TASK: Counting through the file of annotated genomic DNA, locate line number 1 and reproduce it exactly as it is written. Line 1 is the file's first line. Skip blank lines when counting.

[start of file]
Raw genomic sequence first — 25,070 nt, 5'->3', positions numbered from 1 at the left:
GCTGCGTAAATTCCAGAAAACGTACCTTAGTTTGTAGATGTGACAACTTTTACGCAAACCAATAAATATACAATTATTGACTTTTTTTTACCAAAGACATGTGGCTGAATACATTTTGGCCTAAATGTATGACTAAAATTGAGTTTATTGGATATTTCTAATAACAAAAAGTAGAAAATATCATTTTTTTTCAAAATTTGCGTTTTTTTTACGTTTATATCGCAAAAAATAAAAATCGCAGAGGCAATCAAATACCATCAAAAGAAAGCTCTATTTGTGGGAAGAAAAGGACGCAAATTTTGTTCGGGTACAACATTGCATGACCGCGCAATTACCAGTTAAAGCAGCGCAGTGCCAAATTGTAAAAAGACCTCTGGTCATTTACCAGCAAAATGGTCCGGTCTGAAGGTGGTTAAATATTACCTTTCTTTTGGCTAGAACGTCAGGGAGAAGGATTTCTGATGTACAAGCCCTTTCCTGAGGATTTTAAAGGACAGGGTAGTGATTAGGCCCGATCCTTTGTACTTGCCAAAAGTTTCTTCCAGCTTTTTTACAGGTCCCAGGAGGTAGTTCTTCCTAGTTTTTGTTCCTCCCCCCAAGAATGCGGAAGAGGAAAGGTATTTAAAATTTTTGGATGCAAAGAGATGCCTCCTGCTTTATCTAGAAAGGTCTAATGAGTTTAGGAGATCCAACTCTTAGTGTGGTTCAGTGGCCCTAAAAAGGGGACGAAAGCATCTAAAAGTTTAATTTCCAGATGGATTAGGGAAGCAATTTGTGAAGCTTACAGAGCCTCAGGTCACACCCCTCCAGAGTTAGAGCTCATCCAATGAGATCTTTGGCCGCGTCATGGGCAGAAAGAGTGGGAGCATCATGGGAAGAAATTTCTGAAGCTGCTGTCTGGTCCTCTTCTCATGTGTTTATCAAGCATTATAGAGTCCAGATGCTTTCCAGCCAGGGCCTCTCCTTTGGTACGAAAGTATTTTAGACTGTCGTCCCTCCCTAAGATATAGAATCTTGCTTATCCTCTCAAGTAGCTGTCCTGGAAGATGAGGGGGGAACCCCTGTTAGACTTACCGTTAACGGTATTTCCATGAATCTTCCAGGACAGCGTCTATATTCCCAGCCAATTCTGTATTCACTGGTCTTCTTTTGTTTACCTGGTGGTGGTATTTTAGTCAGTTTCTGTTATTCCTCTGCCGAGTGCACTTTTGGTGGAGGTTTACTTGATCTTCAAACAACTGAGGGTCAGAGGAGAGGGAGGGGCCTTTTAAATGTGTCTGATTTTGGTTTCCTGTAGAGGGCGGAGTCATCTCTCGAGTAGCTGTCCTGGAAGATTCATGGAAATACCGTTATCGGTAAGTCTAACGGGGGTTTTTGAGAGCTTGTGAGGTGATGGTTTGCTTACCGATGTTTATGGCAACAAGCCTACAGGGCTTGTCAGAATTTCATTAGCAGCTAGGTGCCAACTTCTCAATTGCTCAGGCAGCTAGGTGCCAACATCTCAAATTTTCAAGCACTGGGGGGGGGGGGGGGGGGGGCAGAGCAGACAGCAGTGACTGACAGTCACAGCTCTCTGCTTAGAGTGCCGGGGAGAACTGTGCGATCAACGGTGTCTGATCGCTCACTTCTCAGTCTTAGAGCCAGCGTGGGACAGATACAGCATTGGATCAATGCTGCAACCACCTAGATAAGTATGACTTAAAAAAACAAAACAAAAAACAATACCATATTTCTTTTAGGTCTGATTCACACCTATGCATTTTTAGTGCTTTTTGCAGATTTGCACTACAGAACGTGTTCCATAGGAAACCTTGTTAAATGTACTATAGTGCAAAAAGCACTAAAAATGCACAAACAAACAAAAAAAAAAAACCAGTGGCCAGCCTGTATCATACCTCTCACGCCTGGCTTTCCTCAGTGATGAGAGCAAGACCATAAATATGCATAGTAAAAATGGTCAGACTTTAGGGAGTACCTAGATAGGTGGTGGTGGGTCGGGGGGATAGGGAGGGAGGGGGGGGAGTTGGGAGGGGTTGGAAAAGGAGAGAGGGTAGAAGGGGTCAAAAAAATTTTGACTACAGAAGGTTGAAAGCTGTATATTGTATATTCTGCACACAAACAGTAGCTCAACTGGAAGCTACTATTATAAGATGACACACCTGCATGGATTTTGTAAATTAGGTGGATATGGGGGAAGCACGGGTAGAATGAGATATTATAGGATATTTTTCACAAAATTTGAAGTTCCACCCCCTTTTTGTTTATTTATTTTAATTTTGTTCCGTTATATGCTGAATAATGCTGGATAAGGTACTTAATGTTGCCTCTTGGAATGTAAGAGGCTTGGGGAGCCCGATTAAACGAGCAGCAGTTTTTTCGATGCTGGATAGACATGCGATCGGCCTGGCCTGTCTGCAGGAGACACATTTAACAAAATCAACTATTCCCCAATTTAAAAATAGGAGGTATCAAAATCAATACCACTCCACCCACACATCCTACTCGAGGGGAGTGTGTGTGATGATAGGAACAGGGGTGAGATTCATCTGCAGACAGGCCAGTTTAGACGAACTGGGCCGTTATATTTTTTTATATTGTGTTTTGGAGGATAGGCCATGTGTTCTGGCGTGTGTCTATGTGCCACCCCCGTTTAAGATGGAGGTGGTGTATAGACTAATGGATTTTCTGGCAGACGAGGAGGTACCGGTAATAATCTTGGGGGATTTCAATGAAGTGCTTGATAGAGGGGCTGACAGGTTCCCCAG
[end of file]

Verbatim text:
Raw genomic sequence first — 25,070 nt, 5'->3', positions numbered from 1 at the left: